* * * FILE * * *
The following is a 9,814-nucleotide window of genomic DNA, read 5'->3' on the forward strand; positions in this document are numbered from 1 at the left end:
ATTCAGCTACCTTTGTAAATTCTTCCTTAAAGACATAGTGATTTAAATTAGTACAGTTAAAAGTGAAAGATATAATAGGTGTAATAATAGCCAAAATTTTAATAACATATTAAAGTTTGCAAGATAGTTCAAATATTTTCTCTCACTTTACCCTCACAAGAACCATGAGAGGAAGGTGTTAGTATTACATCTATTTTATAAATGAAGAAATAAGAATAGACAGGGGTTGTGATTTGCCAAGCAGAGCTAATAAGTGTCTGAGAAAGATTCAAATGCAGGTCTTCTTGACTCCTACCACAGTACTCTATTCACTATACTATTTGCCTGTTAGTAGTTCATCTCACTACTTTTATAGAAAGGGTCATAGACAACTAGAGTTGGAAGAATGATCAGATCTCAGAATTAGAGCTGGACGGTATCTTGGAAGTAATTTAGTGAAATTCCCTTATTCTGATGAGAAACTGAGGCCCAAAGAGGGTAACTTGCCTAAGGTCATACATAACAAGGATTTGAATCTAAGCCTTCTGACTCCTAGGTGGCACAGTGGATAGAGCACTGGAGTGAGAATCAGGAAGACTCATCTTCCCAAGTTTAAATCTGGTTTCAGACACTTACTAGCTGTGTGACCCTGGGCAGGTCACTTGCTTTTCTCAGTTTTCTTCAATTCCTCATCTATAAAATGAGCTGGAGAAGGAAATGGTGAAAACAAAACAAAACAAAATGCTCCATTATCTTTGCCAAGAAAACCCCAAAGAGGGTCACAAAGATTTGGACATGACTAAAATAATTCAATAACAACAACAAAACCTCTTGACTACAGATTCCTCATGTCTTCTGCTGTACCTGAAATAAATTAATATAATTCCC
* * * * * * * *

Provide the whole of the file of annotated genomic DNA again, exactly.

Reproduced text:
The following is a 9,814-nucleotide window of genomic DNA, read 5'->3' on the forward strand; positions in this document are numbered from 1 at the left end:
ATTCAGCTACCTTTGTAAATTCTTCCTTAAAGACATAGTGATTTAAATTAGTACAGTTAAAAGTGAAAGATATAATAGGTGTAATAATAGCCAAAATTTTAATAACATATTAAAGTTTGCAAGATAGTTCAAATATTTTCTCTCACTTTACCCTCACAAGAACCATGAGAGGAAGGTGTTAGTATTACATCTATTTTATAAATGAAGAAATAAGAATAGACAGGGGTTGTGATTTGCCAAGCAGAGCTAATAAGTGTCTGAGAAAGATTCAAATGCAGGTCTTCTTGACTCCTACCACAGTACTCTATTCACTATACTATTTGCCTGTTAGTAGTTCATCTCACTACTTTTATAGAAAGGGTCATAGACAACTAGAGTTGGAAGAATGATCAGATCTCAGAATTAGAGCTGGACGGTATCTTGGAAGTAATTTAGTGAAATTCCCTTATTCTGATGAGAAACTGAGGCCCAAAGAGGGTAACTTGCCTAAGGTCATACATAACAAGGATTTGAATCTAAGCCTTCTGACTCCTAGGTGGCACAGTGGATAGAGCACTGGAGTGAGAATCAGGAAGACTCATCTTCCCAAGTTTAAATCTGGTTTCAGACACTTACTAGCTGTGTGACCCTGGGCAGGTCACTTGCTTTTCTCAGTTTTCTTCAATTCCTCATCTATAAAATGAGCTGGAGAAGGAAATGGTGAAAACAAAACAAAACAAAATGCTCCATTATCTTTGCCAAGAAAACCCCAAAGAGGGTCACAAAGATTTGGACATGACTAAAATAATTCAATAACAACAACAAAACCTCTTGACTACAGATTCCTCATGTCTTCTGCTGTACCTGAAATAAATTAATATAATTCCC